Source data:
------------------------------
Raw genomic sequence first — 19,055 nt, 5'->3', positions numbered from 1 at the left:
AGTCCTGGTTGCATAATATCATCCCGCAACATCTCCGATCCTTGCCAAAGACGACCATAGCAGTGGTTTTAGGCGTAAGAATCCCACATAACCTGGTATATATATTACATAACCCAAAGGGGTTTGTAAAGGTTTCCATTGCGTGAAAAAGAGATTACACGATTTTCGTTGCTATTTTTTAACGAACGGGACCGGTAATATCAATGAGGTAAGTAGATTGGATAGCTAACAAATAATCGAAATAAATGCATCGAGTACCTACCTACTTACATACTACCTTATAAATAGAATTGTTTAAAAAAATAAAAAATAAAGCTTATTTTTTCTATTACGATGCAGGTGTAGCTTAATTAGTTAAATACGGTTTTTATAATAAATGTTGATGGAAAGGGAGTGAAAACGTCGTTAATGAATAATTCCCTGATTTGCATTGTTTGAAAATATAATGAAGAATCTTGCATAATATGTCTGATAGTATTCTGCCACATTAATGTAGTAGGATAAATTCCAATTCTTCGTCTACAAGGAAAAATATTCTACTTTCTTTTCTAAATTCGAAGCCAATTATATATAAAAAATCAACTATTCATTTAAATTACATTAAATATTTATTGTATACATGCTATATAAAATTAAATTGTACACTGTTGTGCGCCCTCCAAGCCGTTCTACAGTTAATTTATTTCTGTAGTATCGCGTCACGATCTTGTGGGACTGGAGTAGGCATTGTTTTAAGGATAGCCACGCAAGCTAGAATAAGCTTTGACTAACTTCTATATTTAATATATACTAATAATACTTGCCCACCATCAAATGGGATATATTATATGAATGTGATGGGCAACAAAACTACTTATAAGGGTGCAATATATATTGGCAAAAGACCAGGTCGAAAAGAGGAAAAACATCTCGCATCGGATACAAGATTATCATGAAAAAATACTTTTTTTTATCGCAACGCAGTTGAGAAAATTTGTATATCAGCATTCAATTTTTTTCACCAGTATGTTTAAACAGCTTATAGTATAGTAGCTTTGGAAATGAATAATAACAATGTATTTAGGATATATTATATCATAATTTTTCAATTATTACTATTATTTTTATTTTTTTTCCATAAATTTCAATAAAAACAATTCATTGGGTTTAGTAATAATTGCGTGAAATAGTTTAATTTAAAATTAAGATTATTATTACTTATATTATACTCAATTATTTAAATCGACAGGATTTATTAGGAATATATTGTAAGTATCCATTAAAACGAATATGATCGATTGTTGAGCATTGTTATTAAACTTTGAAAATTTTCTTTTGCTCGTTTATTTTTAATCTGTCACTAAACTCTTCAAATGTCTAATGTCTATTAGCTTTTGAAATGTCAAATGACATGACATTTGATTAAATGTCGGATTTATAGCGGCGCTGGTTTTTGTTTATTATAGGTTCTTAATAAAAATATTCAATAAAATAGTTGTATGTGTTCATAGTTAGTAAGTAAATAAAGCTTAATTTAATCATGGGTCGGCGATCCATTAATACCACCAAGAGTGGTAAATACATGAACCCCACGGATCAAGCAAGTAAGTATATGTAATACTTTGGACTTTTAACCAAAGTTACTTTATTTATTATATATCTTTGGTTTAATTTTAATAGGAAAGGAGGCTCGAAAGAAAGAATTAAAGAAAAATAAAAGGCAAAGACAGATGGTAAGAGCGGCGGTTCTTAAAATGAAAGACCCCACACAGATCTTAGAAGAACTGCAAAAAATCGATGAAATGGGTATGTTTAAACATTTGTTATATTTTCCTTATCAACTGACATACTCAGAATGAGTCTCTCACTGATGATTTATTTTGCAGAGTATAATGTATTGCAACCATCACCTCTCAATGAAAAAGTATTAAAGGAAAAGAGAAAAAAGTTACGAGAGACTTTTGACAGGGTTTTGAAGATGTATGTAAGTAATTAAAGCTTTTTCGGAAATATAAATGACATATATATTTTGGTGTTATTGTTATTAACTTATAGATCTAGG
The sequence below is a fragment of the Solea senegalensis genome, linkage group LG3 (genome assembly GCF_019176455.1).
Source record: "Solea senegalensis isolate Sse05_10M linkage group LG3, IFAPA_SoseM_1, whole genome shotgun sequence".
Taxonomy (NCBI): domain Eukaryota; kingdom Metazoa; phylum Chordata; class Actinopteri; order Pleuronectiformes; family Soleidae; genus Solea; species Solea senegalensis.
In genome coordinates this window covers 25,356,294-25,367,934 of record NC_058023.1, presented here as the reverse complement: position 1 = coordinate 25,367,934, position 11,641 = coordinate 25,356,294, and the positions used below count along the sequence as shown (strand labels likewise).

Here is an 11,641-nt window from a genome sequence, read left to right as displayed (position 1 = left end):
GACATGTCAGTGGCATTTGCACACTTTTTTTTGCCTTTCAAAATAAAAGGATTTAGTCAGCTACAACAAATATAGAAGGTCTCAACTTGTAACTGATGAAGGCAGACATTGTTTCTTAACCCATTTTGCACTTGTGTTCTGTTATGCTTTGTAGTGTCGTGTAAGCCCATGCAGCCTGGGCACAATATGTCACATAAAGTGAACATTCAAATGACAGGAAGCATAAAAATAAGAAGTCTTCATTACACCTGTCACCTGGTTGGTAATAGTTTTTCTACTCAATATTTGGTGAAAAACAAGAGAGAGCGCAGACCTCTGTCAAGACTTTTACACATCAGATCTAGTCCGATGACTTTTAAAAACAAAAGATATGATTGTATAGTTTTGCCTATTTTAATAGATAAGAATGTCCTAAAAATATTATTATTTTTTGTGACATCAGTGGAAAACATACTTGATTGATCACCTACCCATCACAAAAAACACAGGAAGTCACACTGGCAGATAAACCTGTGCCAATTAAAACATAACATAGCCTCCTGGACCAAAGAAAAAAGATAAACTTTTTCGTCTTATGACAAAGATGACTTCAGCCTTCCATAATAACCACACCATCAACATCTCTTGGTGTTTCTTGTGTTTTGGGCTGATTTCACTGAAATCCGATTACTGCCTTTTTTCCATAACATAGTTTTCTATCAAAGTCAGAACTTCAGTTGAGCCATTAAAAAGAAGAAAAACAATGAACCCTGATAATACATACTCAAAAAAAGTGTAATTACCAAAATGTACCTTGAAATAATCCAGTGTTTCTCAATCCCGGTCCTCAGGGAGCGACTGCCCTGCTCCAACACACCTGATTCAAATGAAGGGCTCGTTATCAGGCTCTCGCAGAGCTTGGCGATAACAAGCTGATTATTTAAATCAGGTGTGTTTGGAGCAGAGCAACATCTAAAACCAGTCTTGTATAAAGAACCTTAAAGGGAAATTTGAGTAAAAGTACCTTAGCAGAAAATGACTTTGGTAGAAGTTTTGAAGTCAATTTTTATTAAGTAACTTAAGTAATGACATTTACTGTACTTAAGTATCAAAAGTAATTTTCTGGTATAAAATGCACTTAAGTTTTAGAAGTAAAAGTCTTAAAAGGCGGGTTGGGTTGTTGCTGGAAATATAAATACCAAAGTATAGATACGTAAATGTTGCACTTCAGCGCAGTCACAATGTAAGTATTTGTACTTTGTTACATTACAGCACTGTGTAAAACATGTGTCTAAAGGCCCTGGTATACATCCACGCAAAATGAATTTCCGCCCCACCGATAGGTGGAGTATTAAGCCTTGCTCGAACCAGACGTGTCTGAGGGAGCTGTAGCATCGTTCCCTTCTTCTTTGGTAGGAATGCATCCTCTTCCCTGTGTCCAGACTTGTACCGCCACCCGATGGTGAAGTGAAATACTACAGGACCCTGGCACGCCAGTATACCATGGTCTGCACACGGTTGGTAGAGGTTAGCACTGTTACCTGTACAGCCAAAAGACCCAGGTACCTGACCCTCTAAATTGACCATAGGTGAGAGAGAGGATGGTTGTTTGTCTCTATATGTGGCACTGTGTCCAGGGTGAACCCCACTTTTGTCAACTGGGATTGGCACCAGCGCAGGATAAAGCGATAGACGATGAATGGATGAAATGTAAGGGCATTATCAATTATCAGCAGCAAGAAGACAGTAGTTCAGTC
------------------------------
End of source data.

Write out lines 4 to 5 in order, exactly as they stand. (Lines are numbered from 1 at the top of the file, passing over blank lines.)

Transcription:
Source record: "Solea senegalensis isolate Sse05_10M linkage group LG3, IFAPA_SoseM_1, whole genome shotgun sequence".
Taxonomy (NCBI): domain Eukaryota; kingdom Metazoa; phylum Chordata; class Actinopteri; order Pleuronectiformes; family Soleidae; genus Solea; species Solea senegalensis.